New Hampshire Without Provincial Government. 1689-1690: An Historical Sketch

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University Press, J. Wilson and son, 1880 - 13 頁
 

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第 8 頁 - Majesties' subjects ; a thing they will continue to do so long as they have any considerable fortified fort or harbor near us. The commissioners therefore recommend that in the United Colonies and Provinces in these parts his Majesty's declaration of war against France be forthwith published, and that care be taken that the militia be well settled, and the fortifications in sea-port towns be made fit for service. They also recommend that a committee of fit persons be appointed to inquire into the...
第 9 頁 - Cranfield. To give their act the greatest force and authority, each and every member of the Convention set his hand to the instrument on which was drawn the form of the new provincial government. This celebrated document, the only remaining record of the Convention now known, is in the handwriting of John Pickering, a lawyer of Portsmouth, and a member of the Conventiou.J Having finished its labors, the Convention ad• NH Prov.
第 12 頁 - ... the common enemy, Resolved, That a President and Council, consisting of ten persons, as also a Treasurer and Secretary, be chosen in the Province, in manner and form following : viz., for the Council, three persons of the inhabitants of Portsmouth, three persons of the inhabitants of Hampton, two persons of the inhabitants of Dover, and two persons of the inhabitants of Exeter ; which persons shall be chosen by the major vote of the inhabitants of the town where they live, and the President,...
第 10 頁 - On the thirtieth day of January, 1690, six days after the adoption of the form of government, a town meeting was held in Dover to choose two members of the Council, and to vote for President, Secretary, and Treasurer. Captain John Gerrish and Captain John Woodman, two leading citizens, were elected members of the Council. The votes for the other provincial officers were given and sealed up to be opened by the commissioners and counted with the votes of the other towns.§ About the same time, a town...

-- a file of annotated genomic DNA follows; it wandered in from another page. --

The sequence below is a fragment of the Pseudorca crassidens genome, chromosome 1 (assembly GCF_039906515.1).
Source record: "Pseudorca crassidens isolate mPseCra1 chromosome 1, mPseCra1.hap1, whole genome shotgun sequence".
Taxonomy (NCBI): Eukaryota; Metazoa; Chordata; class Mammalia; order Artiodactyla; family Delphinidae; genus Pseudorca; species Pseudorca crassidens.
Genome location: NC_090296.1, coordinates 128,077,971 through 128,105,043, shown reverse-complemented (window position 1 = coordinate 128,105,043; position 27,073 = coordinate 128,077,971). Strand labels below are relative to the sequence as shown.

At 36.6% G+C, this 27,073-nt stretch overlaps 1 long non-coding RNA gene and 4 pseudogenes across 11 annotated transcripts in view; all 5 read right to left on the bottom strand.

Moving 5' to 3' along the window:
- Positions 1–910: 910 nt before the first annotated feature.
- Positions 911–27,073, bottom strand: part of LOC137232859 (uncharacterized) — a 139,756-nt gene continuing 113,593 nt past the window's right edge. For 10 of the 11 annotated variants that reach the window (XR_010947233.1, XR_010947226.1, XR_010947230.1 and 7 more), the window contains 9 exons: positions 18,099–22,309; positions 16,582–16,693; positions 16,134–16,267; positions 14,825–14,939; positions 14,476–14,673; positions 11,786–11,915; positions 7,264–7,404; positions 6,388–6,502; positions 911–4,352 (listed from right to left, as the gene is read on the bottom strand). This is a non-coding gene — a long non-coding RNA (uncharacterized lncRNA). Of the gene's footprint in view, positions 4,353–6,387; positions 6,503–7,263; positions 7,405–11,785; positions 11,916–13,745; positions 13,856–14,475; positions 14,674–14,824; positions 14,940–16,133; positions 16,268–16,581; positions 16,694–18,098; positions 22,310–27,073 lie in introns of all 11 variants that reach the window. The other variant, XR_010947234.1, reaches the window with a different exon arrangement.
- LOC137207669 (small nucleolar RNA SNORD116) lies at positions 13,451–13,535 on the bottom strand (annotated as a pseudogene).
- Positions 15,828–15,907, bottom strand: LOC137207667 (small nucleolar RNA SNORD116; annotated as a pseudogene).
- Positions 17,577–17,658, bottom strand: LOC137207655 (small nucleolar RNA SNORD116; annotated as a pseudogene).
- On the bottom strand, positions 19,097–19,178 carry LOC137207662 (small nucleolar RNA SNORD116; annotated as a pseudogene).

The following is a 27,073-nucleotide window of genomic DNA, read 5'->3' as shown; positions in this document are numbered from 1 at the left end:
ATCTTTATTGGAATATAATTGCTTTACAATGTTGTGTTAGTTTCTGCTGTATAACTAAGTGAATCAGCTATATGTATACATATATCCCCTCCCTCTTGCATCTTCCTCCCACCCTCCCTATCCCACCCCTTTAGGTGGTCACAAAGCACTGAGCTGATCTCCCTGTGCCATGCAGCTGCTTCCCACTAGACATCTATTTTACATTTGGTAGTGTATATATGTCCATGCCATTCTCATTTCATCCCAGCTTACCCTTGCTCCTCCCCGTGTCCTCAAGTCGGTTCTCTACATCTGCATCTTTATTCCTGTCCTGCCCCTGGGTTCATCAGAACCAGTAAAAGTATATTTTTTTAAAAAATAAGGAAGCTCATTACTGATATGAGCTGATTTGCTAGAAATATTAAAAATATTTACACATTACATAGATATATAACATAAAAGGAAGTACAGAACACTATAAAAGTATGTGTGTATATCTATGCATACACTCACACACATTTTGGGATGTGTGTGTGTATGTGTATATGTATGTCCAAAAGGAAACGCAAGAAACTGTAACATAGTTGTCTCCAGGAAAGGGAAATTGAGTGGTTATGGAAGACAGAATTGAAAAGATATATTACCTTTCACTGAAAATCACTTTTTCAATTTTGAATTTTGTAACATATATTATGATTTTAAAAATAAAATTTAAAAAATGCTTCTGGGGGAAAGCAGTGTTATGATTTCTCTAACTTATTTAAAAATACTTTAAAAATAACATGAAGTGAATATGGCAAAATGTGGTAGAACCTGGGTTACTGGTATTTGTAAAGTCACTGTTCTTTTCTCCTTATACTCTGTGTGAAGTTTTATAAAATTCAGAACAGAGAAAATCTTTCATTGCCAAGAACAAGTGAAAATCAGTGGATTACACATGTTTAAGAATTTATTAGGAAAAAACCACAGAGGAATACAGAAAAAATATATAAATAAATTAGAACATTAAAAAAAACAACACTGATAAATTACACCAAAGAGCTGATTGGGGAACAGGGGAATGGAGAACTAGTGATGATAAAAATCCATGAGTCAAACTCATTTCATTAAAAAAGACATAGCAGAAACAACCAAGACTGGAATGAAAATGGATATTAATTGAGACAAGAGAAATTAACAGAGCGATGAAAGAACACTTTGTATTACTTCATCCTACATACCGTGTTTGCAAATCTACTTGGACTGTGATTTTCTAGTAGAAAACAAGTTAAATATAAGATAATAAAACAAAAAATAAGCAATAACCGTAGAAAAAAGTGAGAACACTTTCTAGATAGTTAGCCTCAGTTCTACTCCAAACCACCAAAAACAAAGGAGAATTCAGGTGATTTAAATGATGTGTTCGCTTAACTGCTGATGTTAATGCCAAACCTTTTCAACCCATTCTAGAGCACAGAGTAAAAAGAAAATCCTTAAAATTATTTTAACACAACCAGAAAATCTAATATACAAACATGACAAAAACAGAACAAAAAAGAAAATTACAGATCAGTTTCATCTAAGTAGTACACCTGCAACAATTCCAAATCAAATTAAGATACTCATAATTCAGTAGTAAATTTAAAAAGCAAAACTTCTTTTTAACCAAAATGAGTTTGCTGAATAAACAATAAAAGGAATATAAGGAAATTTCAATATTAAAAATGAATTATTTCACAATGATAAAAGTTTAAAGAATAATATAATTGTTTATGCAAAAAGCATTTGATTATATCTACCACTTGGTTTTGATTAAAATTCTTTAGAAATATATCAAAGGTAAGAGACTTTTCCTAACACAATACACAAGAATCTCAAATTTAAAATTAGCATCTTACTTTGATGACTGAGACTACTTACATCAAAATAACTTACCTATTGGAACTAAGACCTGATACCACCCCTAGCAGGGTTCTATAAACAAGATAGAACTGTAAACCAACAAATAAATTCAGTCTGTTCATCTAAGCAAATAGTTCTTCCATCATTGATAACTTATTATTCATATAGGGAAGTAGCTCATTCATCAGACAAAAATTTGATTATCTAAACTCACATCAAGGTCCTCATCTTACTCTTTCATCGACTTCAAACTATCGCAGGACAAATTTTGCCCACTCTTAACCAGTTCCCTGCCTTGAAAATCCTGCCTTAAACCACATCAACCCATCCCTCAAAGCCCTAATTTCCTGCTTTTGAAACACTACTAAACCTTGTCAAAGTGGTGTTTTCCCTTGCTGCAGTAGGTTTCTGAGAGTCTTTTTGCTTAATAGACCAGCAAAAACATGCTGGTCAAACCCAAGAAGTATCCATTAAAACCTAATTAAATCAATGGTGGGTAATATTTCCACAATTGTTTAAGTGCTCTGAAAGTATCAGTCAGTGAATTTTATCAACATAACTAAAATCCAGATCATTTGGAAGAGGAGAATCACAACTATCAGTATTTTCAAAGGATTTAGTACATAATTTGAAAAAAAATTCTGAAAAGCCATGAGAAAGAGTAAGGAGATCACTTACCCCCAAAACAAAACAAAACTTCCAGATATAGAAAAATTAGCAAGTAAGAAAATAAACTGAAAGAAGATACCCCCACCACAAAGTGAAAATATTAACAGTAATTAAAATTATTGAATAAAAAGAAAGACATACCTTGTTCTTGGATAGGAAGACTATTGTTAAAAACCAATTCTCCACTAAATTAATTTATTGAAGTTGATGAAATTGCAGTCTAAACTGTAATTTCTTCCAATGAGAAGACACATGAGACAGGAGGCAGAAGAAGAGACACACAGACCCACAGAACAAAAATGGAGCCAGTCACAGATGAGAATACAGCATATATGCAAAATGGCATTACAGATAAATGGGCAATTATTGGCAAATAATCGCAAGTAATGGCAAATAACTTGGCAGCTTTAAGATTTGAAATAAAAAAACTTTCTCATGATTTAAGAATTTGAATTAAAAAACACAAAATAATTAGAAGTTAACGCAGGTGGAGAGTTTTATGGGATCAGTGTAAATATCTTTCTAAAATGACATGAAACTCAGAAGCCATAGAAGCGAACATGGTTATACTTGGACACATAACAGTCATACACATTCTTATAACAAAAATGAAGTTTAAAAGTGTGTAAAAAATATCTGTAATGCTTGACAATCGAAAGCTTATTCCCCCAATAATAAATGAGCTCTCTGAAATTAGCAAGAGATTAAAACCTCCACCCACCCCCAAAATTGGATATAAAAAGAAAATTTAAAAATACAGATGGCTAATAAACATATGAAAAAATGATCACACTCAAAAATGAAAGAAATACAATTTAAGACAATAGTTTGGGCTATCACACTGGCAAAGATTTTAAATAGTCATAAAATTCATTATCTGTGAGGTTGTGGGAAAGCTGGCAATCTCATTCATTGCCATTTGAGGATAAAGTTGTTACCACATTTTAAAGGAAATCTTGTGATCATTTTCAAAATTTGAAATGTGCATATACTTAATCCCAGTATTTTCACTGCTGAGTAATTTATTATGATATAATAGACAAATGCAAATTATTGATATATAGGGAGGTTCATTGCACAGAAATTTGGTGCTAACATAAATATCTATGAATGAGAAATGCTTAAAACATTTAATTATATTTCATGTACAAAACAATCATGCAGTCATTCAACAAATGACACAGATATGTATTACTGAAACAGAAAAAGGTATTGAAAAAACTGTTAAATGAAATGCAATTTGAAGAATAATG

第 12 頁 - Allen as Governor of the Province was published there August 13, 1692* During this period of suspended government over the Province, only one act of violence appears against any of the officers appointed by Andros. Richard Chamberlain was Secretary from 1680 to 1686, when the government of Joseph Dudley was extended over the Province, and that office abolished. He was then made clerk of the judicial courts, and held that office till the government of Andros was withdrawn. The records and files of...
第 5 頁 - Regiment." t A few hours after this memorable tragedy had ended, six of the principal gentlemen of Portsmouth received from Richard Waldron, Jr., a brief account in writing of what had befallen his venerable father and others at Cochecho, by the hands of the barbarous Indians. They immediately wrote a joint letter to Major Pike at Salisbury, the nearest military commander in Massachusetts, enclosing this account of the disaster, for the Governor and Council, and requesting assistance in this exigency...
第 11 頁 - This petition was quickly taken to Boston by John Pickering and William Vaughan, and was presented to the Governor and Council on the twenty-eighth day of February. It was received, and the prayer of the petitioners granted. The Governor and Council forthwith appointed William Vaughan, Richard Martyn, and Nathaniel Fryer, known adherents to the Colony, magistrates over the Province; and Vaughan then and there took the oath of office.! Order was given for the towns to make choice of civil and military...
第 8 頁 - ... commissioners.* Near the end of October the several towns held meetings and voted for a commissioner of the United Colonies of New England, an act that gives the Province new importance in history. The votes of the towns were sent to Portsmouth, and it appeared that William Vaughan was elected commissioner...
第 9 頁 - At this juncture of affairs, Portsmouth, Dover, and Exeter came to an understanding that each should choose commissioners with full power to meet in joint convention and devise "some method of government in order to their defence against the common enemy." Hampton seems to have been unreasonably jealous of the other towns, and to have delayed action in the matter of providing a provincial government. This applies to part, not all the inhabitants. Portsmouth, Dover, and Exeter elected their commissioners...
第 13 頁 - Deputy to be : or together with the representatives aforesaid, or the major part of them, from time to time shall make such acts and orders, and exert such powers and authority as may in all respects have a tendency to the preservation of the peace, punishment of offenders, and defence of their Majesties...

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